# 1736 in science

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The year **1736 in science** and technology involved some significant events.

## Botany[edit]

- Charles Marie de La Condamine, with François Fresneau Gataudière, makes the first scientific observations of rubber, in Ecuador.
^{[1]}

## Earth sciences[edit]

- June 19 – French Academy of Sciences expedition led by Pierre Louis Maupertuis, with Anders Celsius, begins work on measuring a meridian arc in the Torne Valley of Finland.
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## Mathematics[edit]

- June 8 – Leonhard Euler writes to James Stirling describing the Euler–Maclaurin formula, providing a connection between integrals and calculus.
- Euler produces the first
*published*proof of Fermat's "little theorem".^{[3]} - Sir Isaac Newton's
*Method of Fluxions*(1671), describing his method of differential calculus, is first published (posthumously) and Thomas Bayes publishes a defense of its logical foundations against the criticism of George Berkeley (anonymously).^{[4]}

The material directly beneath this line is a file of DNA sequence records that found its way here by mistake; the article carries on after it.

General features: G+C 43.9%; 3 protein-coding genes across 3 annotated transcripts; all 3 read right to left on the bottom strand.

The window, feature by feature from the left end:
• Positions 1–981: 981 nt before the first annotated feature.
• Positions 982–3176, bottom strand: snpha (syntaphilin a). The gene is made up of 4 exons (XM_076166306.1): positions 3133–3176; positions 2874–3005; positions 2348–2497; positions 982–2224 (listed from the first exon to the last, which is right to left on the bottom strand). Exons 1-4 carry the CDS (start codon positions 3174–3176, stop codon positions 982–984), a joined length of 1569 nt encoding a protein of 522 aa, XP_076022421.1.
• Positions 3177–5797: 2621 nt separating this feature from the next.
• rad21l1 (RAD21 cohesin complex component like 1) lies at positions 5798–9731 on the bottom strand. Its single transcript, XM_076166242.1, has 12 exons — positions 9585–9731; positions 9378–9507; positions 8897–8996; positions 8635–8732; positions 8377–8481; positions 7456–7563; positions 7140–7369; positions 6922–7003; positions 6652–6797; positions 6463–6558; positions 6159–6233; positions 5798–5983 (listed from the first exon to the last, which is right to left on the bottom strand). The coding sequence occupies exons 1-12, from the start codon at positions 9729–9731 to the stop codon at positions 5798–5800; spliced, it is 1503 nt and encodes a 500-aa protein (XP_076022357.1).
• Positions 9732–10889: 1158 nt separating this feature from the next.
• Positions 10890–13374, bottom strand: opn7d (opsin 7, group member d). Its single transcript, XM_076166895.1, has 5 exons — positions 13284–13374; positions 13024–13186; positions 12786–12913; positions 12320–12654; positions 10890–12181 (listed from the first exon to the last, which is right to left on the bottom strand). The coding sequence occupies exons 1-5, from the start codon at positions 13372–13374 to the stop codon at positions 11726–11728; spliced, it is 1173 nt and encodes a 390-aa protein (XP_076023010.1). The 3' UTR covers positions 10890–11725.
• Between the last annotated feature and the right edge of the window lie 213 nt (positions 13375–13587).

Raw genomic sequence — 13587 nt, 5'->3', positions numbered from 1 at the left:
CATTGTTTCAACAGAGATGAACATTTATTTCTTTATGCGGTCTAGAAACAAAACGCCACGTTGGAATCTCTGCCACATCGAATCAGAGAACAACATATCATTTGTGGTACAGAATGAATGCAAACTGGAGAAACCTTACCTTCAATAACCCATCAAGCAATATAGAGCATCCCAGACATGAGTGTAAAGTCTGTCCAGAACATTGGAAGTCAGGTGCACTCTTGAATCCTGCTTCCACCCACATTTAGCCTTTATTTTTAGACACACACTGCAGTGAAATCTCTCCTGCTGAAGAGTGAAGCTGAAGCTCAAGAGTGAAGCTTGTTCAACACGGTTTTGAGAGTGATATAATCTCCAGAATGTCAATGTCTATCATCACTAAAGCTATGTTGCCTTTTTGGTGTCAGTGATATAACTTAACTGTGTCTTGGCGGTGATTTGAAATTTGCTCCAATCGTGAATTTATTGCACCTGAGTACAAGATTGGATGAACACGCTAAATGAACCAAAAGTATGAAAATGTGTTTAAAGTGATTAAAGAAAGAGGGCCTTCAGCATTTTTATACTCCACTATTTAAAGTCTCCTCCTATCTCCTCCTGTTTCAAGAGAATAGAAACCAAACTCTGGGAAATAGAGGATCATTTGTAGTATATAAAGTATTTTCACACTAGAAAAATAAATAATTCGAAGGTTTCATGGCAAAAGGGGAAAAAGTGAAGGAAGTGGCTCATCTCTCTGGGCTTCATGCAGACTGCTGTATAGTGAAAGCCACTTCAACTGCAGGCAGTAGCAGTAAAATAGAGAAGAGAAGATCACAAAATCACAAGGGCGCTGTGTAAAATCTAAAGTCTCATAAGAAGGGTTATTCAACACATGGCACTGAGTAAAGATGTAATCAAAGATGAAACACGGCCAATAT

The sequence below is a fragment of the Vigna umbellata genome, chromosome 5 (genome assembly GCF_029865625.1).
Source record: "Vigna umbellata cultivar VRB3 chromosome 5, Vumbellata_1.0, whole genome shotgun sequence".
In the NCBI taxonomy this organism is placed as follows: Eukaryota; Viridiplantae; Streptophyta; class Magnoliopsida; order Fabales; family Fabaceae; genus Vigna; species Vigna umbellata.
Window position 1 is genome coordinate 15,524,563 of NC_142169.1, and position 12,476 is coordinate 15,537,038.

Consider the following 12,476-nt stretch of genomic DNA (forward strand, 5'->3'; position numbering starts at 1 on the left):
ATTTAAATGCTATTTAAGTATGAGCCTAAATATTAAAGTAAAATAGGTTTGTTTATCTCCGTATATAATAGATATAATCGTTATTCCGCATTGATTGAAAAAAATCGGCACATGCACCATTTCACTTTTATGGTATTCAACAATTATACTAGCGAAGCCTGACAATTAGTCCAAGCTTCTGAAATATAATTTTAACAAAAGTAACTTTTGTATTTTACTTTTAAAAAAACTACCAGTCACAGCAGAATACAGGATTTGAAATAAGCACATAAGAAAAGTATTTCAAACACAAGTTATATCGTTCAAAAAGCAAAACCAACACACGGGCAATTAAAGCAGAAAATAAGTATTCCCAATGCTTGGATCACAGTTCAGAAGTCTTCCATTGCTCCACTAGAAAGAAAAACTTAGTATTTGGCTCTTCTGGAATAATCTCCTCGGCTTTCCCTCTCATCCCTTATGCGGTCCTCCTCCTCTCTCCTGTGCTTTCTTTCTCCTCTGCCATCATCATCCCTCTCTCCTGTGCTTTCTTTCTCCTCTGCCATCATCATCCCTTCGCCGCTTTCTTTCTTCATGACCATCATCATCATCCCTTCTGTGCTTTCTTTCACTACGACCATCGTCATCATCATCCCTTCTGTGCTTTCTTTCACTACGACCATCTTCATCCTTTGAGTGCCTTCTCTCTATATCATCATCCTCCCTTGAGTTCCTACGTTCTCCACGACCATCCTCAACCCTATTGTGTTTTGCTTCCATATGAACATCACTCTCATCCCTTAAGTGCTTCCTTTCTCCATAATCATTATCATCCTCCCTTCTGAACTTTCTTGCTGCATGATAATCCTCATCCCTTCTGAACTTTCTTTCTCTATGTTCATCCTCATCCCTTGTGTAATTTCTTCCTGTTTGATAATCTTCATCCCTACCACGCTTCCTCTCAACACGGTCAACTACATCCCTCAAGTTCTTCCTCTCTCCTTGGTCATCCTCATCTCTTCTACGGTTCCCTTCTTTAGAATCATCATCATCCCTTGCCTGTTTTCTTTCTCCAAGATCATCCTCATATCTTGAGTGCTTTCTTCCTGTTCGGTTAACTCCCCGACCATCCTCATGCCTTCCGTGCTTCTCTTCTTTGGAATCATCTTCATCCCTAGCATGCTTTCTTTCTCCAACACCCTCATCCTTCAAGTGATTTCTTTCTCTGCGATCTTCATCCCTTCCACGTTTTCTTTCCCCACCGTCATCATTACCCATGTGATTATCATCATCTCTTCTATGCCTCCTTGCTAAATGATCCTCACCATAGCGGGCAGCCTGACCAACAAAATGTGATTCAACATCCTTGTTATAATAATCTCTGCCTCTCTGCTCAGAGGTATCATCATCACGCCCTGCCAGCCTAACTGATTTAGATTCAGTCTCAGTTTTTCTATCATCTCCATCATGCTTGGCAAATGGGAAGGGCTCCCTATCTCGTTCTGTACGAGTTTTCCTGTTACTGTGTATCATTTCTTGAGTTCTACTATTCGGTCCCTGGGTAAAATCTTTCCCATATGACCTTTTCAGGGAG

## Medicine[edit]

- c. October – Winchester County Hospital, established by Prebendary Alured Clarke, the first voluntary general hospital in the English provinces, begins to function.

## Awards[edit]

## Births[edit]

- January 19 – James Watt, Scottish mechanical engineer (died 1819)
- January 25 – Joseph Louis Lagrange, Piedmont-born mathematician (died 1813)
- June 14 – Charles-Augustin de Coulomb, French physicist (died 1806)
- August 19 – Erland Samuel Bring, Swedish mathematician (died 1798)
- November 3 – Christiaan Brunings, Dutch hydraulic engineer (died 1805),n, j
- John Arnold, Cornish-born watchmaker (died 1799)

## Deaths[edit]

- September 16 – Gabriel Fahrenheit, physicist and engineer (born 1686)

## References[edit]

**^***Journal du voyage fait par ordre du roi à l'équateur*. Paris. 1751.**^**Piippola, Takalo. "Maupertuis'n astemittaus Tornionlaaksossa 1736-1737" (in Finnish). Archived from the original on 11 December 2007. Retrieved 2008-03-23.**^***Theorematum Quorundam ad Numeros Primos Spectantium Demonstratio*.**^***An Introduction to the Doctrine of Fluxions, and a Defence of the Mathematicians Against the Objections of the Author of the Analyst*.